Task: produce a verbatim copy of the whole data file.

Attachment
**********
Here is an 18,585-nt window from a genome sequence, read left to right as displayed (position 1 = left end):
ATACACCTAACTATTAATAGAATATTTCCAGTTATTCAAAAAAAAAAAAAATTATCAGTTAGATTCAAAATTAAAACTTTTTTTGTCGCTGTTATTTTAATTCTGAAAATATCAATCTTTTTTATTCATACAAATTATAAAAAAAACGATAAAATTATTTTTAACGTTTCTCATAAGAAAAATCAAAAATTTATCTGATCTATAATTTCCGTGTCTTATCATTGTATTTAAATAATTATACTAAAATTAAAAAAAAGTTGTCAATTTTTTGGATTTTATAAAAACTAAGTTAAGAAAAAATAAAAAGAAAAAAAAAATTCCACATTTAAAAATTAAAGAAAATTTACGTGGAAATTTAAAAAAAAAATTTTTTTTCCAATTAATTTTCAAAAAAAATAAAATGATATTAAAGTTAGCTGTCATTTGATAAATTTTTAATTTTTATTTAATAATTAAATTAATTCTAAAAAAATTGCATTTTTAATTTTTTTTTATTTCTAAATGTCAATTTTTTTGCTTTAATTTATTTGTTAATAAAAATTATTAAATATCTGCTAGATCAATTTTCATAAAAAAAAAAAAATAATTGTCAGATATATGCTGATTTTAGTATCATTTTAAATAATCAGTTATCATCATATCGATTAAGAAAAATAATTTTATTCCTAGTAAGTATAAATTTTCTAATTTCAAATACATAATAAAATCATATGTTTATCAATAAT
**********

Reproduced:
Here is an 18,585-nt window from a genome sequence, read left to right as displayed (position 1 = left end):
ATACACCTAACTATTAATAGAATATTTCCAGTTATTCAAAAAAAAAAAAAATTATCAGTTAGATTCAAAATTAAAACTTTTTTTGTCGCTGTTATTTTAATTCTGAAAATATCAATCTTTTTTATTCATACAAATTATAAAAAAAACGATAAAATTATTTTTAACGTTTCTCATAAGAAAAATCAAAAATTTATCTGATCTATAATTTCCGTGTCTTATCATTGTATTTAAATAATTATACTAAAATTAAAAAAAAGTTGTCAATTTTTTGGATTTTATAAAAACTAAGTTAAGAAAAAATAAAAAGAAAAAAAAAATTCCACATTTAAAAATTAAAGAAAATTTACGTGGAAATTTAAAAAAAAAATTTTTTTTCCAATTAATTTTCAAAAAAAATAAAATGATATTAAAGTTAGCTGTCATTTGATAAATTTTTAATTTTTATTTAATAATTAAATTAATTCTAAAAAAATTGCATTTTTAATTTTTTTTTATTTCTAAATGTCAATTTTTTTGCTTTAATTTATTTGTTAATAAAAATTATTAAATATCTGCTAGATCAATTTTCATAAAAAAAAAAAAATAATTGTCAGATATATGCTGATTTTAGTATCATTTTAAATAATCAGTTATCATCATATCGATTAAGAAAAATAATTTTATTCCTAGTAAGTATAAATTTTCTAATTTCAAATACATAATAAAATCATATGTTTATCAATAAT